More than a quarter of us have used the words "password" or "qwerty" as our primary password at some point in our lives, according to Google. Even more alarming, six in 10 of us admit to using the same password across multiple online accounts, from email to online banking, and only a third of us bother to change passwords more than once a year. That's why World Password Day was created. In 2005, security expert Mark Burnett wrote a book called Perfect Passwords, in which he floated the idea of dedicating one day in the calendar each year when everybody should change their passwords.
By 2013, the idea had really caught on and Intel ran with it, making the first Thursday in May the official World Password Day. In 2021, World Password Day falls on May 6, but is it still relevant in its current form?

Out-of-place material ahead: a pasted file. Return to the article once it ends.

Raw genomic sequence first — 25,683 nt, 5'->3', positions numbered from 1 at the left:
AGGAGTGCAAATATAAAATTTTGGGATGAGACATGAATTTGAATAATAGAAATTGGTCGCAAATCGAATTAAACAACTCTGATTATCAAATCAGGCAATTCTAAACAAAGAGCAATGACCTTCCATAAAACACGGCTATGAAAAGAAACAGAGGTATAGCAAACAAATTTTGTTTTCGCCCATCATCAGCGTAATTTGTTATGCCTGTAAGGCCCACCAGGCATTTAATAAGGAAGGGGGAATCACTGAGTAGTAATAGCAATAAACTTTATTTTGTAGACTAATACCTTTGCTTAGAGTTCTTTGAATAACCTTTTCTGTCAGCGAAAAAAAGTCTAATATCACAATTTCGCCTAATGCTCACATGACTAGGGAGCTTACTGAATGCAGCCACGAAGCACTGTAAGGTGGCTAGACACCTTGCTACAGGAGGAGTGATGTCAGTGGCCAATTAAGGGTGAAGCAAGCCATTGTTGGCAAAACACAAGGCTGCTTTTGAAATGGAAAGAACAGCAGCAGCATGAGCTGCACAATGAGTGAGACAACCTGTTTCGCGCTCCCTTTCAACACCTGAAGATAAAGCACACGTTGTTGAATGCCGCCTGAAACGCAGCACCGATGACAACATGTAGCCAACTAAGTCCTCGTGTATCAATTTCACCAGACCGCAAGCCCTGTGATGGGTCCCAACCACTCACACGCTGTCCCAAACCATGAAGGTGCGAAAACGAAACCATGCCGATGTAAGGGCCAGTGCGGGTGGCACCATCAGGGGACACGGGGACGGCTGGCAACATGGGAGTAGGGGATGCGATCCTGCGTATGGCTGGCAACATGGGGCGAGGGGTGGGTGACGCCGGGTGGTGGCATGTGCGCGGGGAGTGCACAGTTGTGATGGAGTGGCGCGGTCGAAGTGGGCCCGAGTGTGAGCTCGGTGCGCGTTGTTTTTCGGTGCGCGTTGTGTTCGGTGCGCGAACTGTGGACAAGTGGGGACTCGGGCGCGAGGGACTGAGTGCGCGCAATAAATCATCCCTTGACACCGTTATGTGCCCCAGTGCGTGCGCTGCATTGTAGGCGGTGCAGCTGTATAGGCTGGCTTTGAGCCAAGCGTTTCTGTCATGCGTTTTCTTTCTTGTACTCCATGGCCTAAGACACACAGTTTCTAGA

From phishing scams to distributed denial-of-service attacks, malware to spyware, the security landscape is a lot more complex than it was back in 2005, or even 2013. Most individuals today have so many different online accounts that to devise and remember a unique and complex password for each one is near impossible. It's why so many of us now rely on authenticator apps and digital "vaults" in which to store our passwords, allowing us to simply remember one to unlock them all. This kind of innovation is good; however, it also leads to a creeping realization that the humble password may no longer be fit for purpose. So, what's next?